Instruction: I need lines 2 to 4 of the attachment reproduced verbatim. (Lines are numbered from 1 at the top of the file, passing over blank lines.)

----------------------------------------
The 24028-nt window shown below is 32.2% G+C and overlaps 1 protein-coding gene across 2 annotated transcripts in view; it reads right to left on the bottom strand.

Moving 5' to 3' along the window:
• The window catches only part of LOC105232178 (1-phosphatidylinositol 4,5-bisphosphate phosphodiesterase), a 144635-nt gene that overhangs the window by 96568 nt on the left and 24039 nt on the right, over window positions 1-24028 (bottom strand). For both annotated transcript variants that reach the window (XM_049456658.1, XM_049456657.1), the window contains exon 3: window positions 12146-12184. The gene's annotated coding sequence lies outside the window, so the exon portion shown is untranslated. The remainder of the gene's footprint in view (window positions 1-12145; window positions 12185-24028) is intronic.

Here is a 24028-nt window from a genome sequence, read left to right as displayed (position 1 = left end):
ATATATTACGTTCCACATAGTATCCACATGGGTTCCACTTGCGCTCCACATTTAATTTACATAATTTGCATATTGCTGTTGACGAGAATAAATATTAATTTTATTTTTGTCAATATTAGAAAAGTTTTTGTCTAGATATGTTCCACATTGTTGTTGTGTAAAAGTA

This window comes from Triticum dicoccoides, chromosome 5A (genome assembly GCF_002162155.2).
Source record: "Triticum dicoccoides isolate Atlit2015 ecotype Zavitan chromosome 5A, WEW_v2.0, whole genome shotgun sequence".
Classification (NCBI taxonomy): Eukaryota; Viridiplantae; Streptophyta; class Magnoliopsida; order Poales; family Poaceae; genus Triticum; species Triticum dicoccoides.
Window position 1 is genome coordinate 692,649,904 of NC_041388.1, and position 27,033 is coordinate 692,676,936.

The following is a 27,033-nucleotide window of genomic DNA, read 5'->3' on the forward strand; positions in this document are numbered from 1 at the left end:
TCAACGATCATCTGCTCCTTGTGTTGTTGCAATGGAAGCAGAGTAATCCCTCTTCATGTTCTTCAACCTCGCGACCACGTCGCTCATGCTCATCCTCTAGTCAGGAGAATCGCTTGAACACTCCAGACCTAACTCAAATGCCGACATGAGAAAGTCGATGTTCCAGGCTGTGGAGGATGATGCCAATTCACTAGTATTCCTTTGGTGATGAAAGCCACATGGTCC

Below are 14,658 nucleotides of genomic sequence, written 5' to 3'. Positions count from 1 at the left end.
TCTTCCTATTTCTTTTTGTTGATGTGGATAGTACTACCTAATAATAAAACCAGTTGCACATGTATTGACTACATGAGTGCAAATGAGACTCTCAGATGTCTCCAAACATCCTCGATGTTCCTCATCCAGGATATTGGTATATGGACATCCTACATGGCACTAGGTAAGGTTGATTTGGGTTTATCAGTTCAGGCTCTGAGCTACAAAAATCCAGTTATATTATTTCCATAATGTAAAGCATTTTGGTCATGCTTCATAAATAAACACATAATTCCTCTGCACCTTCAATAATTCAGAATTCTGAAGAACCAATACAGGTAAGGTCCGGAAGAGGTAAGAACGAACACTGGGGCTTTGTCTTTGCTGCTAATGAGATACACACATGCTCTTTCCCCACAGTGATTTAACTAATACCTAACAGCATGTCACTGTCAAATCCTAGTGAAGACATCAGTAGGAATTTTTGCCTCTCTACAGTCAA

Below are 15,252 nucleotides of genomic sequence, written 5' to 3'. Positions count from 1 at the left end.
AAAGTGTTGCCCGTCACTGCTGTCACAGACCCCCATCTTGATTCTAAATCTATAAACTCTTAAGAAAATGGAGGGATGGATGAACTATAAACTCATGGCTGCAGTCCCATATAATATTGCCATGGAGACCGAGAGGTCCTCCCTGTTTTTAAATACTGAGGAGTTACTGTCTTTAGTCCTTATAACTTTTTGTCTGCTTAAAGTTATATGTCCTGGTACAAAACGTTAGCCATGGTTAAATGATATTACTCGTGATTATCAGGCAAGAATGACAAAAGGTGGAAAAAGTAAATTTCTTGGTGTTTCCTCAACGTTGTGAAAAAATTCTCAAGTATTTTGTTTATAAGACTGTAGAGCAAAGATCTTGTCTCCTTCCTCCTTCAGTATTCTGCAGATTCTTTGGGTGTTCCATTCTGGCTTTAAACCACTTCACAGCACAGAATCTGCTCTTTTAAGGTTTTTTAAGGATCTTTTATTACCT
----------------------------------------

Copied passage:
Moving 5' to 3' along the window:
• The window catches only part of LOC105232178 (1-phosphatidylinositol 4,5-bisphosphate phosphodiesterase), a 144635-nt gene that overhangs the window by 96568 nt on the left and 24039 nt on the right, over window positions 1-24028 (bottom strand). For both annotated transcript variants that reach the window (XM_049456658.1, XM_049456657.1), the window contains exon 3: window positions 12146-12184. The gene's annotated coding sequence lies outside the window, so the exon portion shown is untranslated. The remainder of the gene's footprint in view (window positions 1-12145; window positions 12185-24028) is intronic.

Here is a 24028-nt window from a genome sequence, read left to right as displayed (position 1 = left end):